Trial By Fire

A few years ago, I was sleeping in my bed around midnight when my daughter’s scream woke me. I thought that I might be having a nightmare. I bolted upright, heart thumping in my chest, and sat still, listening for clues. I wondered if my imagination had awakened me, or if there was an intruder. Should I grab a weapon and investigate?

My daughter’s screaming resumed, so I threw back the covers and ran to her room as fast as I could. We had wooden floors, and I was wearing socks. As I rounded the corner at top speed, my socks met the slippery floor, and I went flying across her room and landed hard, like a batter colliding with home plate. I heard a crack, and it hurt, but I had more important things on my mind; I had to know if my daughter was okay. I flipped on the light, half expecting to find her window open and a man in a black mask trying to kidnap her.

She was lying on the floor, alone and trembling. She had been climbing down the ladder of her bunk bed when she slipped and fell. I checked her thoroughly, and although she was banged up, nothing was broken. We decided that she would sleep in my bed for the rest of the night because bunk beds suddenly seemed more dangerous than a great white shark in a swimming pool. I limped around for the next few weeks before I finally went to the doctor and found out that I had broken my big toe. It was excruciatingly painful for nearly a year, but despite our injuries, I remember that night as victorious.

When I was married, if I awoke to a scary noise or a screaming child I would wake my husband, who was more adept at handling crises. He would assess the situation and bark orders at me like a commanding officer, shocking me out of my zombie-like trance and into action. When my daughter broke her arm, and I stood motionless staring at her mangled body, he scooped her up and told me to call my father and check on our son while he drove her to the hospital to have it set. When we found her gasping for air in her bed due to an acute asthma attack, he threw her in the car and raced her to the emergency room for a lifesaving breathing treatment while I stayed home, pacing the floor while our infant son slept. When the house next door caught fire in the middle of the night, and we awoke to the sound of sirens, I was transfixed, staring out the window at the flames lapping the roof less than twenty feet away. He told me to take the children outside quickly and go across the street, as far away from the inferno and blowing embers as possible. When my husband and I divorced, I worried about what might happen if there was an emergency when I was alone with the children. If something awful were to happen, would I be paralyzed by fear, or would I rise to the occasion? Would I know how to protect us? Would the children be safe with me?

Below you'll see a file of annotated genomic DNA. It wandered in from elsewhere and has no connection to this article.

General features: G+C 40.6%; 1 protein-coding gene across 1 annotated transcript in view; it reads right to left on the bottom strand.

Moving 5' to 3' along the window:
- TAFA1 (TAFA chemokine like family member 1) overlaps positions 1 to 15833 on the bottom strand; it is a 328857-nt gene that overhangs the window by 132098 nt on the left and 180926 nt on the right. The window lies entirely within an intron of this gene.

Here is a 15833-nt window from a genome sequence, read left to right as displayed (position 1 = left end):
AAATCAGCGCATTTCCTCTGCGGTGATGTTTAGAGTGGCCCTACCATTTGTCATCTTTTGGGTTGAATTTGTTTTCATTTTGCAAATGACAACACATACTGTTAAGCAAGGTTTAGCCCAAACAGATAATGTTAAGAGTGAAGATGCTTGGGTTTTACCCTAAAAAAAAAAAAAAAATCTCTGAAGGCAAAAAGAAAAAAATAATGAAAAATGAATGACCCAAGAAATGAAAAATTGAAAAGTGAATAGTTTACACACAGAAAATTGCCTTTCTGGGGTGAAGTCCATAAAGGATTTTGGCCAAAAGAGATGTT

When I heard that scream in the middle of the night, I didn’t have a husband to help. But when I ascertained that my child could be in danger the adrenaline mixed with the fierce protectiveness of a mama bear and instead of being paralyzed by fear, or running from it, I ran toward it.

I’ve learned a lot about myself since my divorce; mostly that I’m capable of much more than I imagined. It turns out that when I was married, there were a lot of things I didn’t do because I didn’t have to, not because I couldn’t. I didn’t need a husband; what I needed was more faith in myself. Now I have that, and a broken toe was a small price to pay for it.

Discussion questions:

What have you learned about yourself through difficult situations? What else might you be capable of if you had more faith in yourself?

Mini-me and I recovering from our injuries together. We don’t have bunk beds or wooden floors anymore, but we do own skid-proof socks.

Mini-me and I recovering from our injuries together. We don’t have bunk beds or wooden floors anymore, but we do own skid-proof socks.

Amanda RoweComment